Filed under: Bureaucracy, Capitalism, Crime, Economics, Foreign Policy, Free Markets, Military, National Security, Police, Regulation, Terrorism, The United States | Tags: Honest Speech vs Political Speech, Misuse of Language, President Barack Obama
Every four years, I forget just how much I dislike political conventions. Not just theirs, but our as well. I’m already tired of how wonderful our candidate is and how dreadful their is. Conventions are big parties of excess. But then I may just be getting cranky.
I am exceedingly tired of being lectured by our president. He turned up on the editorial pages of the Wall Street Journal yesterday to lecture the Senate about their duty to confirm his nomination of Judge Merrick Garland to the Supreme Court. You always knew there was something not quite right about the claim that he had been a professor of Constitutional Law at the University of Chicago. He was a lecturer in civil rights law, which he mostly used to teach Saul Alinsky’s Rules for Radicals.
The Constitution directs the Senate to advise and consent, not to approve. The Daily Caller subjected his op-ed to a fact check, and it didn’t fare well, directly from the words of, oh, Joe Biden, and Hillary Clinton, and Barack Obama when he voted to filibuster Justice Alito. (Politicians still are not familiar with the fact that we can quickly look up their words from yesterday and ten years ago.)
He’s getting very predictable when he scolds us. “That’s not who we are as Americans!” “That’s who we are, and who we have the capacity to be.” Or as John Podhoretz recently put it:
As usual, Obama made strange use of the word ‘we,’ because when he says ‘we,’ he means ‘you,’ and when he means ‘you,’ he means people who aren’t as enlightened and thoughtful as he and his ideological compatriots are.
Well, clearly, we are all a great disappointment to our president. I’m not alone in noticing. David Harsanyi did, at the Federalist.
At the funeral service for five slain Dallas cops, Barack Obama delivered another one of his needlessly politicized lectures. As is customary these days, those who were critical of his rhetoric were branded racists and unthinking haters.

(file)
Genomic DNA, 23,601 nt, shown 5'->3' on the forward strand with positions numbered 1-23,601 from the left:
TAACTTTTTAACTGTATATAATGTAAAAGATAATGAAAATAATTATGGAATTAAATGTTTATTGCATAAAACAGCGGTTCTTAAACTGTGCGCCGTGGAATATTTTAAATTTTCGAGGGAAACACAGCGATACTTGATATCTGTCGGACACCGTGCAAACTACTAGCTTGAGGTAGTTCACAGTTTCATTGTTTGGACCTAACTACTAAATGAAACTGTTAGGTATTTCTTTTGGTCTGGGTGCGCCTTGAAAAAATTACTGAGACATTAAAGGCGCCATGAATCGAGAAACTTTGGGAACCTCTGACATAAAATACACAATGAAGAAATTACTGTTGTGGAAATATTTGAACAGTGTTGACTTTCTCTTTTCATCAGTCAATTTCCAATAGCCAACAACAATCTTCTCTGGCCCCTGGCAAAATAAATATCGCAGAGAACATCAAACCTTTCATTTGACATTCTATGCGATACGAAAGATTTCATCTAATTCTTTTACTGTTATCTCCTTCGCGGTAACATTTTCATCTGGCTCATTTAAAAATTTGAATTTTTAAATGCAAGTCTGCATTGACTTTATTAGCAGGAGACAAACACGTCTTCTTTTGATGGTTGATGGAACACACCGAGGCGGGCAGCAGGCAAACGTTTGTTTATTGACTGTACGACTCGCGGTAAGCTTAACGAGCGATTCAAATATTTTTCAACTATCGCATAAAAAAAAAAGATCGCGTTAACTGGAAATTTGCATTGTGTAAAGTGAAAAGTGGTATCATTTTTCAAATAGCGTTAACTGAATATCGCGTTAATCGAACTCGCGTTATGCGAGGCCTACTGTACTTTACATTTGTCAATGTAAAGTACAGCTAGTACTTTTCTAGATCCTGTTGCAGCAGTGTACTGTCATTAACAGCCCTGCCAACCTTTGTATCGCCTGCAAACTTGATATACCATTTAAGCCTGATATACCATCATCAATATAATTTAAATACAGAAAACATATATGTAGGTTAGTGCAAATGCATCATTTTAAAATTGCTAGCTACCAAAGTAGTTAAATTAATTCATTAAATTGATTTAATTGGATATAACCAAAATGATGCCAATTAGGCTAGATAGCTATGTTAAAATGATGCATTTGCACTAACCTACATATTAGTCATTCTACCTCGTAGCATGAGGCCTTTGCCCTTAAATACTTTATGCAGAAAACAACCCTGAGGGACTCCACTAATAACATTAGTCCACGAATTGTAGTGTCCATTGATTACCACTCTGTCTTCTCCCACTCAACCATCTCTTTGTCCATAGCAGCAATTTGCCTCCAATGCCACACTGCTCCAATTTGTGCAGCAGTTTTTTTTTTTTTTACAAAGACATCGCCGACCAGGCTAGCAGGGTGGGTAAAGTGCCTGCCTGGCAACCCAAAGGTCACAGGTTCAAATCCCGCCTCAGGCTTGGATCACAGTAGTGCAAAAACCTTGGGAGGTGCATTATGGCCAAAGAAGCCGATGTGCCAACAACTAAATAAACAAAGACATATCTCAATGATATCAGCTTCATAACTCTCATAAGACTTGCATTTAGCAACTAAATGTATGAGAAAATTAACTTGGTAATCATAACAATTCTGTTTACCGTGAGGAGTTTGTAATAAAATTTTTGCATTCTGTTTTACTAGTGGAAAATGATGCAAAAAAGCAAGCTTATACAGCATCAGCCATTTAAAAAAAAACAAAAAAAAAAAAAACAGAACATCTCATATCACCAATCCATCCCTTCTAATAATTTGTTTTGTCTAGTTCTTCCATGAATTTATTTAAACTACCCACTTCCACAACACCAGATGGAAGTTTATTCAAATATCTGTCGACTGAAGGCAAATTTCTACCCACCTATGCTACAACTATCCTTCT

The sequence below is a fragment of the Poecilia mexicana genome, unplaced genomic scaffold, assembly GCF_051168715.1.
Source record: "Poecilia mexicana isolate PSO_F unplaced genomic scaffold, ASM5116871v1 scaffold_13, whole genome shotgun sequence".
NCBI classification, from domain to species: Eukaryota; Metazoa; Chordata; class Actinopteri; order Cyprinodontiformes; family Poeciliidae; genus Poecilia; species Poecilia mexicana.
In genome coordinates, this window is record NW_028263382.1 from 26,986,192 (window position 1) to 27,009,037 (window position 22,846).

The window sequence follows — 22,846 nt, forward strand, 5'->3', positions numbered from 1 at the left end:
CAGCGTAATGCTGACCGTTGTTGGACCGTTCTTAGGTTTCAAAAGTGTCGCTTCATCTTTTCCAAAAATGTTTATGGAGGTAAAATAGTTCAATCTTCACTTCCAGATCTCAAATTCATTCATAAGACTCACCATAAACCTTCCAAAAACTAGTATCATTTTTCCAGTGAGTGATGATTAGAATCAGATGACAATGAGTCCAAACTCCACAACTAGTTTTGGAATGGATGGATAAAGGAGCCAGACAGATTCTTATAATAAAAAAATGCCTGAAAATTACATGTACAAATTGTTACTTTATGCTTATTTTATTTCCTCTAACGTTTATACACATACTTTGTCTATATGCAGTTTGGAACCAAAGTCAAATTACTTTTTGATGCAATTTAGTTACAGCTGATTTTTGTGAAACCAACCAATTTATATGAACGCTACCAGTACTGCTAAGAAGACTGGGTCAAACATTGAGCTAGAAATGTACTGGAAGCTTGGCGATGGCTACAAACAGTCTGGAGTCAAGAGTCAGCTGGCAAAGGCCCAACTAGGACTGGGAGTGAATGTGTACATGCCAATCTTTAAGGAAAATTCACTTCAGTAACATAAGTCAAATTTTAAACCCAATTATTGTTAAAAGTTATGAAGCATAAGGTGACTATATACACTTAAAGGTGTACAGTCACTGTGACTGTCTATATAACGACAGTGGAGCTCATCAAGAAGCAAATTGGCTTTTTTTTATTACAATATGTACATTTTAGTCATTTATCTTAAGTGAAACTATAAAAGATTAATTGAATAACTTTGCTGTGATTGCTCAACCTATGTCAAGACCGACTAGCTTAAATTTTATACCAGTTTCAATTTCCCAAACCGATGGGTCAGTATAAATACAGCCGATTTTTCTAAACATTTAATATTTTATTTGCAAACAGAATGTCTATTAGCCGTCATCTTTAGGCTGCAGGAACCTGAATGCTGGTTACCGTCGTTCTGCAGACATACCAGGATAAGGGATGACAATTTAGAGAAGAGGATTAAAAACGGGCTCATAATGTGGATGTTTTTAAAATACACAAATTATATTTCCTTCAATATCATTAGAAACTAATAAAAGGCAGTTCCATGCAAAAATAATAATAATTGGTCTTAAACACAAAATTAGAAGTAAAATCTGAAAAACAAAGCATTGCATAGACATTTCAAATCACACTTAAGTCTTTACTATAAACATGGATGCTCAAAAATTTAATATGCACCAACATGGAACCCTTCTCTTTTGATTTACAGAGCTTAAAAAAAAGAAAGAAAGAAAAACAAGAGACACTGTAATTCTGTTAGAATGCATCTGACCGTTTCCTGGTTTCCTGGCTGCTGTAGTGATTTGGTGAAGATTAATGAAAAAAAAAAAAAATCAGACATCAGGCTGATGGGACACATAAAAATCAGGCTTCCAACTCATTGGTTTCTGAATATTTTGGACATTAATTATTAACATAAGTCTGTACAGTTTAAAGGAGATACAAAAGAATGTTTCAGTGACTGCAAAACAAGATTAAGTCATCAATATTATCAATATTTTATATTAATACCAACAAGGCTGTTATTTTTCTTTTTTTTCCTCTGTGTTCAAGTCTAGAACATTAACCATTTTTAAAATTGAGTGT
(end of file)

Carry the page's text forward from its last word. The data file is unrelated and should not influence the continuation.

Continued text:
That’s one theory.
Another one is that people might be put off by Obama’s grating habit of turning every tragedy into a sermon about our supposed collective failings. I doubt the president is substantively more partisan than the average politician, but like most people on the Left these days, he no longer bothers to make a distinction between a policy position and a moral struggle.
The issue of gun control, for example, isn’t a good-faith disagreement between people of different persuasions, but — like civil rights or suffrage — a struggle waged by the righteous against the evil (and sometimes those poor souls tricked by the NRA).
I went on a bit a few days ago about the fallacy of the term “gun violence” which is nothing but propaganda. It’s not the gun that is violent, but the shooter. Consider the latest terrorist attacks in France. We had truck violence in Nice, and axe violence on a bus. That allows us to ignore the terrorist (we can’t call them that) who committed the act because we “don’t know what their real motives were.”
That’s what I am cranky about — the purposeful misuse of language to confuse, or hide, or misplace blame. The world is a very dangerous place right now. It is impossible to deal effectively with those dangers if we cannot even use clear language. Fuzzy language reveals fuzzy minds, and the inability to take clear action.
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